The manner in which an address mark is detected now will be briefly described in conjunction with the waveform diagrams shown in FIGS. 3O-3T. FIG. 30 represents the address mark as read from a magnetic disk. A comparison of FIGS. 3N and 30 indicates that transitions in the address mark pulse pattern (FIG. 3N) are read as negative-going and positive-going pulses, the polarity of such pulses being a function of the polarity of the transitions in the address mark pattern. Thus, each pulse shown in FIG. 30 represents a transition in the address mark pattern. Conventional means (not shown), such as rectifiers, zero cross detectors, and the like, may be used to convert the negative-going and positive-going pulses shown in FIG. 30 to the relatively sharp positive-going pulses shown in FIG. 3P. It will be appreciated that pulses P1 -P7 shown in FIG. 3P represent the transitions at times t1 -t7, respectively, in the address mark pattern shown in FIG. 3M. The pulses shown in FIG. 3P are represented as the "read pulses" which are read from the magnetic disk. It is these read pulses that are serially supplied to terminal 24 and loaded into stage D0 of shift register 10 during a read operation.
The read pulses of FIG. 3P are clocked through the successive stages of the shift register in response to the clock pulses shown in FIG. 3Q. It will be appreciated that the clock pulses shown in FIGS. 3Q and 3A may be generated by a common clock generator. As the read pulses are loaded into and shifted through shift register 10, such pulses are shifted from stage to stage, as represented by FIGS. 3R, 3S and 3T. The first pulse P1 is loaded into stage D0 and then, in response to the next-following clock pulses, this binary "1" is shifted into stage D1 and then into stage D2 and so on in response to such clock pulses.
If an address mark actually has been read from a disk, then at least nine successive stages D0-D8 or D1-D9 or D2-D10 will be provided with binary "0"s concurrently. The occurrence of nine successive "0"s in informational data is a prohibited condition of the 2,7 code, the MFM code and most other conventional codes normally used to manipulate and record digital data. Thus, substantially the only time that nine successive binary "0"s will be present in shift register 10 is when an address mark has been read or otherwise received. Upon the first occurrence of these nine successive binary "0"s, detector 26 supplies a first sense signal to counter 28 to increment the count from an initial count (such as a count of zero) to a count of one. Although not shown in FIG. 1, it will be appreciated that, preferably, counter 28 (as well as counter 32) is reset to the aforementioned initial count in response to the "read enable" signal supplied to terminal 22' (or in response to the "read" signal supplied to terminal 22).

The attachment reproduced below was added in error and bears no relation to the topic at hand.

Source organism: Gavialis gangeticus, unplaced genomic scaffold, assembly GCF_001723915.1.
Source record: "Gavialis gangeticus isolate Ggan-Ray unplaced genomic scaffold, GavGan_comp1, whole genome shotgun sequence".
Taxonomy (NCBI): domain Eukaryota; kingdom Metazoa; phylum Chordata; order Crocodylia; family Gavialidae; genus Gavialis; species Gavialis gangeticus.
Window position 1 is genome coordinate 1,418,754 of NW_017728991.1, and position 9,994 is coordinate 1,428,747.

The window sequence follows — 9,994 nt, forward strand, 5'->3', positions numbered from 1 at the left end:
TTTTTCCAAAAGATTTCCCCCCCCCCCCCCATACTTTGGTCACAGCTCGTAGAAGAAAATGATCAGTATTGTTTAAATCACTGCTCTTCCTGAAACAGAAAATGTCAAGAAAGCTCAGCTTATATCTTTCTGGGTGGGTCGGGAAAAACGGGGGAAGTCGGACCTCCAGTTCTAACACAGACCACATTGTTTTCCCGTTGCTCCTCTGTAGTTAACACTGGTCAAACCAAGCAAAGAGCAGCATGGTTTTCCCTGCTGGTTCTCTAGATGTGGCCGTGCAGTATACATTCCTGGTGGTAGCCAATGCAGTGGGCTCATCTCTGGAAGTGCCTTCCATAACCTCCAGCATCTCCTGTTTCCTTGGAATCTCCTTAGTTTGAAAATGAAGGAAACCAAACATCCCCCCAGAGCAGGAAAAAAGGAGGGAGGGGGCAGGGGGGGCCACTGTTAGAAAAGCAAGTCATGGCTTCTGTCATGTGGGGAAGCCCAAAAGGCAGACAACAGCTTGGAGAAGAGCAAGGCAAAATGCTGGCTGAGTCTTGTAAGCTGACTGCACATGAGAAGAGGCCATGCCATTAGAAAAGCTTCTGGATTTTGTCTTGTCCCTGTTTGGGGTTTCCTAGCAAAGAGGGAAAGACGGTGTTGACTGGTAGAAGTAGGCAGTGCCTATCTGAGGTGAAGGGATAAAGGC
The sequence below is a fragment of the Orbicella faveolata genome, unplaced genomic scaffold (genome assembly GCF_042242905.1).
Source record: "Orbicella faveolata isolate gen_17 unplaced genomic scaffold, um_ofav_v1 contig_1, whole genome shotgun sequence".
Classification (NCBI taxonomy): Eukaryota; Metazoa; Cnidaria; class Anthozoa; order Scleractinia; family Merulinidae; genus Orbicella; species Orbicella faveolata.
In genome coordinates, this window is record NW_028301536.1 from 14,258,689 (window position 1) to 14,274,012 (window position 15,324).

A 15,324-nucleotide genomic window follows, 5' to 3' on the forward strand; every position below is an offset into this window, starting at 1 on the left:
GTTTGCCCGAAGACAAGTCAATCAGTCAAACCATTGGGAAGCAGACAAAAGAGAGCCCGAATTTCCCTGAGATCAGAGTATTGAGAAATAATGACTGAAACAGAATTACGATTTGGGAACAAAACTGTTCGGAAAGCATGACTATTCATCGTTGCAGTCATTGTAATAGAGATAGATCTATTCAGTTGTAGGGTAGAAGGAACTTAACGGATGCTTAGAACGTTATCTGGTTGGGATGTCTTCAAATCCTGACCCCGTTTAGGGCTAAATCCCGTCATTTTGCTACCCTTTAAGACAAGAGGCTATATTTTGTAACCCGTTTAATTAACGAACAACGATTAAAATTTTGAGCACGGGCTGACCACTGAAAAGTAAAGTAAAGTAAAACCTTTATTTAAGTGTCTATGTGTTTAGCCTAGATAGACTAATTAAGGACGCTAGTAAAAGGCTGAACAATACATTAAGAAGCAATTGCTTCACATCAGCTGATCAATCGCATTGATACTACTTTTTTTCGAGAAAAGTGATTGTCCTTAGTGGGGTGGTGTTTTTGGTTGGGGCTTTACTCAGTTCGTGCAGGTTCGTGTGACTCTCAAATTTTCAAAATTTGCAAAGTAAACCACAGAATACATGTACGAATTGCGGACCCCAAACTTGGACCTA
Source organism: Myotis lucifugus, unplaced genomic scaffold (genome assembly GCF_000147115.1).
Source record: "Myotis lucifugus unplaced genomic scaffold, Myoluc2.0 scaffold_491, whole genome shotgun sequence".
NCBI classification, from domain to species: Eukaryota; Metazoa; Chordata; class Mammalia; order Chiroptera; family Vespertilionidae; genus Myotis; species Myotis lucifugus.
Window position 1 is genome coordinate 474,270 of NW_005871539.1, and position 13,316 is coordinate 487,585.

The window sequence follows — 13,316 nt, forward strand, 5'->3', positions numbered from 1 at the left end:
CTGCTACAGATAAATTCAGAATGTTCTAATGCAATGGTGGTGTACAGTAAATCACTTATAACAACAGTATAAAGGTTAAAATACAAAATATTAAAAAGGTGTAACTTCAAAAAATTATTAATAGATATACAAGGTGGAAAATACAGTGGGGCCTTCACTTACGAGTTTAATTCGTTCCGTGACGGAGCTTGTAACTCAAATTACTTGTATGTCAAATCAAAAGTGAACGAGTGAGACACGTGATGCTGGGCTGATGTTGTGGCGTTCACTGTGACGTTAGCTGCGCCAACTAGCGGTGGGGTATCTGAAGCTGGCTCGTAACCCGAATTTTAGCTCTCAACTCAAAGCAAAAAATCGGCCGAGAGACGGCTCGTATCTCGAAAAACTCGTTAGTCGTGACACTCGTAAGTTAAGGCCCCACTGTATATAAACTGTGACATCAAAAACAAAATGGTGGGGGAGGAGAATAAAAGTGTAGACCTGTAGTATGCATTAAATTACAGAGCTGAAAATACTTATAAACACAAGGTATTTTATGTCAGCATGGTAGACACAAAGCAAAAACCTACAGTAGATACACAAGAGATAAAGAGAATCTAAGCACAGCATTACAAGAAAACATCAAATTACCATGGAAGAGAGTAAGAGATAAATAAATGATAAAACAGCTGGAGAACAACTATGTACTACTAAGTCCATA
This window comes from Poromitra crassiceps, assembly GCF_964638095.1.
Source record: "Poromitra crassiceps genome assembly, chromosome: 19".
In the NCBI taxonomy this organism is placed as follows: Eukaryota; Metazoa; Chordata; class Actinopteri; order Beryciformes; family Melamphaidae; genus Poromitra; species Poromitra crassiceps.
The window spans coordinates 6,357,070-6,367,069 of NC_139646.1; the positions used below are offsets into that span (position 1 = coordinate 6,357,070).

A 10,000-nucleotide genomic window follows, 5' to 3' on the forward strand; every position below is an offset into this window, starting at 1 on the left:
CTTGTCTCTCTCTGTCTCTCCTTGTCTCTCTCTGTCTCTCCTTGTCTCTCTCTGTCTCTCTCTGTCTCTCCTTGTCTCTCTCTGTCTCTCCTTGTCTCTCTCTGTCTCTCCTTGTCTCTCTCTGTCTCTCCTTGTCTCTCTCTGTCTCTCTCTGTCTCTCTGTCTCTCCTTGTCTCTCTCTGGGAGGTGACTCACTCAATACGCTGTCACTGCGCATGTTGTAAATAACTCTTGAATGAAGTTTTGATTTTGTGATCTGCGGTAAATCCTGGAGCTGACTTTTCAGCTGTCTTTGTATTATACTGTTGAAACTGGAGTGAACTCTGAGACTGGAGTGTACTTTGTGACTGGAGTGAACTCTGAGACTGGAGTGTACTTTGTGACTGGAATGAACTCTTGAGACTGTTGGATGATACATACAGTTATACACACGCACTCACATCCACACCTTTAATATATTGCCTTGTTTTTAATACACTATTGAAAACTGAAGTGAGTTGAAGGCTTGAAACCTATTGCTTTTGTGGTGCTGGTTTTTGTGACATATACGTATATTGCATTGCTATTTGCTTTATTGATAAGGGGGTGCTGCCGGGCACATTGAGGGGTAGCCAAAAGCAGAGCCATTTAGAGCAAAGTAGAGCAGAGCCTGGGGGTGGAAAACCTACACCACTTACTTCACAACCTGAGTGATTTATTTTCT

It is expected that, during the normal loading and shifting of the read pulses P1 -P4 (FIG. 3P) into shift register 10, two or more occurrences of 9 successive binary "0"s in the shift register will be detected. Upon the detection of the second string of 9 "0"s, detector 26 supplies another sense signal to counter 28 whose count now is incremented to a count of two. This enables detector 30 to detect the occurrence of a string of 3 binary "0"s stored in shift register 10. As an example, and as represented by FIG. 1, when three successive binary "0"s are stored in stages D1, D2 and D3, respectively, preceded by a binary "1" in stage D4 and followed by a binary "1" in stage D0, detector 30 produces a sense signal. When two sense signals have been produced by detector 30, as when two strings of 3 "0"s are detected, the count of counter 32 will be incremented from an initial, or reset count (such as zero) to a count of two. At that time, a binary "1" output signal is supplied to AND gate 34 and, as mentioned above, if timer 36 has not yet timed out, an address mark detected indication is produced by this AND gate. However, if counter 32 has not reached its count of two within the time-out period, the detection of an address mark will not be indicated.
From the foregoing, it is appreciated that, although an address mark is comprised of, preferably, three relatively longer pulses followed by three relatively shorter pulses, as illustrated in FIG. 3M, the illustrated address mark detector functions merely to detect 2-out-of-3 longer pulses followed by 2-out-of-3 shorter pulses, this dual 2-out-of-3 detection being carried out within a predetermined time-out period. The time-out period, which is triggered after the first relatively longer address mark pulse is detected by detector 26, may be equal to, for example, the duration of the 3 byte address mark.